Steps to Christ, Pt. 2: The Sinner’s Need of Christ

This is such a crucial chapter in this book.  If a person doesn’t come to the place where they recognize that they are not all that they desire to be, then God/religion/Jesus won’t mean a thing to them.  Jesus dying for their sins wouldn’t make sense unless they recognize and take ownership of the fact that in and of themselves, they are unable to live a life without selfishness.

Last week on a plane ride, I met a lady by the name of Loretta.  Within a few minutes of talking she discovered that I used to be an atheist and was now a follower of Jesus.  She, a full time women’s advocate and humanitarian, told me that she was raised a believer but was now an atheist.  As we talked she told me that she believes that the morality of humanity is “evolving” in a positive direction.  Honestly I could hardly believe my ears as it seems to me that the morality of man is not moving forward, but rather digressing.

Ellen mentions that “Man was originally endowed with noble powers and a well-balanced mind.  He was perfect in his being, and in harmony with God.  His thoughts were pure, his aims holy.  But through disobedience his powers were perverted, and selfishness took the place of love.  His nature became so weakened through transgression that it was impossible for him, in his own strength, to resist the power of evil.” So in the beginning we were created in the image of God to live a life of selflessness and love.  Through sin, however, selfishness became paramount and now we are no longer able to resist the power of evil.

Furthermore she states that “It is impossible for us, of ourselves, to escape from the pit of sin in which we are sunken.  Our hearts are evil, and we can not change them.  ‘Who can bring a clean thing out of an unclean?–Not one.’ ‘The carnal mind is enmity against God; for it is not subject to the law of God, neither indeed can be‘ (Job 14:4; Romans 8:7).  Education, culture, the exercise of the will, human effort, all have their proper sphere, but here they are powerless.  They may produce an outward correctness of behavior, but they can not change the heart; they can not purify the springs of life.”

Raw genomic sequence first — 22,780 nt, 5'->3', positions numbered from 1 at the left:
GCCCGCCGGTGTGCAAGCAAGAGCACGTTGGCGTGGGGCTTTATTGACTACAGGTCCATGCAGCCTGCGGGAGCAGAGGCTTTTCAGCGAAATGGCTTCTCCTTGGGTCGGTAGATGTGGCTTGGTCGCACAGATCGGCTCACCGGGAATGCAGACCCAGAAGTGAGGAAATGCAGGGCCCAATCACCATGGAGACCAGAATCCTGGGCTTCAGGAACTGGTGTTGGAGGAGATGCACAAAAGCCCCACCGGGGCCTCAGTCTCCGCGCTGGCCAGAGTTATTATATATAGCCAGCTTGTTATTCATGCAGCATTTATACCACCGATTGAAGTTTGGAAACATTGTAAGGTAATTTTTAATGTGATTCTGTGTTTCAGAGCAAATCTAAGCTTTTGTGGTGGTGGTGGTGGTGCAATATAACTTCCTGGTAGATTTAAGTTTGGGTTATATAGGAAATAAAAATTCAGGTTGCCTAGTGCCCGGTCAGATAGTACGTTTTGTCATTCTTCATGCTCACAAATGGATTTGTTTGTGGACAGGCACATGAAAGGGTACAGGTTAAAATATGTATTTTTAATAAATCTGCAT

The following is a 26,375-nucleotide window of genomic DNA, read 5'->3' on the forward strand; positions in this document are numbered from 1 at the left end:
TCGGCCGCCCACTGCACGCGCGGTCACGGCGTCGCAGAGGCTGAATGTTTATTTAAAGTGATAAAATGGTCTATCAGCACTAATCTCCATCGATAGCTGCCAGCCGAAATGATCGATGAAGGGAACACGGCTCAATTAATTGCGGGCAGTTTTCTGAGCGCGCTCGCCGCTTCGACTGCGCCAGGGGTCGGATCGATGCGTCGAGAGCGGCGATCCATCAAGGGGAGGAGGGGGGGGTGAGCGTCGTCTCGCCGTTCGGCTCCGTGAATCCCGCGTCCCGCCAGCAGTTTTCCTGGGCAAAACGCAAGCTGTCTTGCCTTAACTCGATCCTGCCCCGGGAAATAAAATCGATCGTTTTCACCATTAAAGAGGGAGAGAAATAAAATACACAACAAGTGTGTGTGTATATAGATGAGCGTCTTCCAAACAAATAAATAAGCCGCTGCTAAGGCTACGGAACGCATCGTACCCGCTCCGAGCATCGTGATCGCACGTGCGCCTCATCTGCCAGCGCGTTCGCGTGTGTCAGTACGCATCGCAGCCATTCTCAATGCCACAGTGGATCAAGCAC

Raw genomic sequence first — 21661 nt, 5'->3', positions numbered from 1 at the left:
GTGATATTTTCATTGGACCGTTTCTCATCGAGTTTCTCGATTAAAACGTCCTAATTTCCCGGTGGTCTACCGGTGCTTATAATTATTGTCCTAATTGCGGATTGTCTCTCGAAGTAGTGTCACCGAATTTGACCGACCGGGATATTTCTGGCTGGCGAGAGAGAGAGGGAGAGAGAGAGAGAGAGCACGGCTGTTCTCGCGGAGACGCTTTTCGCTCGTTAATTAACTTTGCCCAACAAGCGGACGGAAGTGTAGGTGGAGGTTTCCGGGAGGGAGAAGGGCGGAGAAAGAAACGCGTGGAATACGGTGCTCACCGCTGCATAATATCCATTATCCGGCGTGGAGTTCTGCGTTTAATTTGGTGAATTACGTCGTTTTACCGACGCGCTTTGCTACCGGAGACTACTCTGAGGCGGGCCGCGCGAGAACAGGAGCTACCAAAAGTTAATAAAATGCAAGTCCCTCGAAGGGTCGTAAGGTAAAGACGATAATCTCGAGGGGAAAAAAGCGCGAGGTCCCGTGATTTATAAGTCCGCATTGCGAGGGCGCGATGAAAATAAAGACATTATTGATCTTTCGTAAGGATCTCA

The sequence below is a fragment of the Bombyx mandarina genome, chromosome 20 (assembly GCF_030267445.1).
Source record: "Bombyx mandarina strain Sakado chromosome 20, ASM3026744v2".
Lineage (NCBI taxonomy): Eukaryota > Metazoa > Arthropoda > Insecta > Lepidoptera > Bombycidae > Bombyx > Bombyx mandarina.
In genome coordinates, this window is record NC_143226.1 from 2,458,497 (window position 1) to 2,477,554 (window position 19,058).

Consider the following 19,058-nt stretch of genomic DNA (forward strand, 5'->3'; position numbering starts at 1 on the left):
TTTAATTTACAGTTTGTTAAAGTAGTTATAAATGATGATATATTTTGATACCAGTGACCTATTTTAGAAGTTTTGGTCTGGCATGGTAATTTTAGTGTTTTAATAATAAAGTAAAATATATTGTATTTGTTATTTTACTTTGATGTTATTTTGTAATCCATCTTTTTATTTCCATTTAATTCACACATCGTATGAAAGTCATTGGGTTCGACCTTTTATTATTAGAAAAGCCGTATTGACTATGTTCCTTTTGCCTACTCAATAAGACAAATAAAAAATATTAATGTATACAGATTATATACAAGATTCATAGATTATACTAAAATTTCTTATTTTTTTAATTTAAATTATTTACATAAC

I hope that this doesn’t come across as judgmental, but I am fearful of some approaches that the SDA Church takes when it comes to evangelism.  Sometimes it seems that we focus on education and human effort to get the life in order.  And while people may look/talk/act better, does that mean that the heart is right with Jesus?  In the next paragraph, Ellen states that “The idea that it is necessary only to develop the good that exists in man by nature, is a fatal deception.” Could it be that many are being led astray as the emphasis is placed on theirbehavior and not the life and death and resurrection of Jesus?

I love the Apostle Paul’s words when he exclaims, “Wretched man that I am! Who will deliver me from this body of death? Thanks be to God through Jesus Christ our Lord!” (Romans 7:24-25 ESV).  In John 14:6 we are reminded that, “Jesus said to him, “I am the way, and the truth, and the life. No one comes to the Father except through me.” If we could earn our way to Heaven, then Jesus wouldn’t have had to come to this planet to die for our sins.

I encourage you today to simply acknowledge your sins to Jesus, accept His free gift of salvation, and now walk with Him in newness of life!



Posted on by Matthew Gamble in Articles

About Matthew Gamble

Communicator, Consultant, Coach. Founder of a non-profit VagaBondservant Int'l that takes me all over the world exploring the life and teachings of Jesus.

2 Responses to Steps to Christ, Pt. 2: The Sinner’s Need of Christ

  1. Steve Darmody

    Thanks Matt for your insights. This is a great idea!

  2. Matthew Gamble

    Thank you Steve!

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